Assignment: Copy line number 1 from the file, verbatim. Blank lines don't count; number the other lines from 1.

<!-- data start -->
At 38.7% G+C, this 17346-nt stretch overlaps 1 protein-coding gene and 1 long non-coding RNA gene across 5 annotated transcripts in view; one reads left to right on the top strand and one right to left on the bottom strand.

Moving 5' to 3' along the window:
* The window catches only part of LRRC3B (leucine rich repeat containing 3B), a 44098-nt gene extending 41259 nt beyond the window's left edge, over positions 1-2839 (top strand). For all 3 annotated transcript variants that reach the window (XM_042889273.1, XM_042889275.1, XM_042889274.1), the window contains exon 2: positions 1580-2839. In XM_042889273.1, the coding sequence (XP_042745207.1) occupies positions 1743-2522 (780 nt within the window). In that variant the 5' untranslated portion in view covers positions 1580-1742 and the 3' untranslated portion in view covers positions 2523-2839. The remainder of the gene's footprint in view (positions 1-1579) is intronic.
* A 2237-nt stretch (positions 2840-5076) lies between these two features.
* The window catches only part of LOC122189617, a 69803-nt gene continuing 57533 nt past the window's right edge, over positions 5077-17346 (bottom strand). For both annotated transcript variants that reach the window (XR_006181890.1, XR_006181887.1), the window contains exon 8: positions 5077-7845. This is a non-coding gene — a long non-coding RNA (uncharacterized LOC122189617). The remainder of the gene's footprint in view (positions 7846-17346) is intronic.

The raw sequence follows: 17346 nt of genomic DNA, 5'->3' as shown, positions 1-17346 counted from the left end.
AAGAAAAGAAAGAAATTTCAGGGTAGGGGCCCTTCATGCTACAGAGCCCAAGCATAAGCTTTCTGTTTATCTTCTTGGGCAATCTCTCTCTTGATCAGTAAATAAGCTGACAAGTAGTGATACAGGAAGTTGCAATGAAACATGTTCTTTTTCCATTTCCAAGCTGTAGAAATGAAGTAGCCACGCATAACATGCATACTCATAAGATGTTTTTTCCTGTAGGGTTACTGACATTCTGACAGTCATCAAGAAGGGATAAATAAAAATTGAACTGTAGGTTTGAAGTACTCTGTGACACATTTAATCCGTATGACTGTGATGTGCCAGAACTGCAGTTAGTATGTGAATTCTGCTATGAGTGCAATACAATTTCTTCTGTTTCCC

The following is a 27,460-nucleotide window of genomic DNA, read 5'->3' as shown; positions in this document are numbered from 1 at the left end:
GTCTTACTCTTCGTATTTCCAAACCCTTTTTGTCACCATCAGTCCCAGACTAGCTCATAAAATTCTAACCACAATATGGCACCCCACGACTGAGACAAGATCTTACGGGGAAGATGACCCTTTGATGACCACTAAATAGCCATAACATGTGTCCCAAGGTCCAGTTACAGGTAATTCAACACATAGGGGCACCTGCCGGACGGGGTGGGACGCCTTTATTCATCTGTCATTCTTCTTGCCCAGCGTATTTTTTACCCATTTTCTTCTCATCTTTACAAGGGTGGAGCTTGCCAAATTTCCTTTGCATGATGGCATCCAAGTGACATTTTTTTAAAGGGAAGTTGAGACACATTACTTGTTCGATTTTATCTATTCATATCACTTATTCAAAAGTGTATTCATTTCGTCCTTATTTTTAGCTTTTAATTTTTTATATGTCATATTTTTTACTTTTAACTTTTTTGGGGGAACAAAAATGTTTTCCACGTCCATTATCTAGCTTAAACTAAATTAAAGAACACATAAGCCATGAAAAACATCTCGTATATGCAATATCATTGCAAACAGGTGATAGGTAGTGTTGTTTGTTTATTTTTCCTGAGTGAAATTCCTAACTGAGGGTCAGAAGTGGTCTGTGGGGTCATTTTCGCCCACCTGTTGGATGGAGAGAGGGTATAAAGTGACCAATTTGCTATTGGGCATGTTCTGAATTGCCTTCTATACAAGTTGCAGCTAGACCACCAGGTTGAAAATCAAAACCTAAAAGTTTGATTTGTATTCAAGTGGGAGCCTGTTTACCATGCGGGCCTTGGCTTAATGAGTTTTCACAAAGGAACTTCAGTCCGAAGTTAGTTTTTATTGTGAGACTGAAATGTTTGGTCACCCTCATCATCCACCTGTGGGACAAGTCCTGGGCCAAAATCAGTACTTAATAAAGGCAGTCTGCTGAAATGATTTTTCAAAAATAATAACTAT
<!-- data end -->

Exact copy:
At 38.7% G+C, this 17346-nt stretch overlaps 1 protein-coding gene and 1 long non-coding RNA gene across 5 annotated transcripts in view; one reads left to right on the top strand and one right to left on the bottom strand.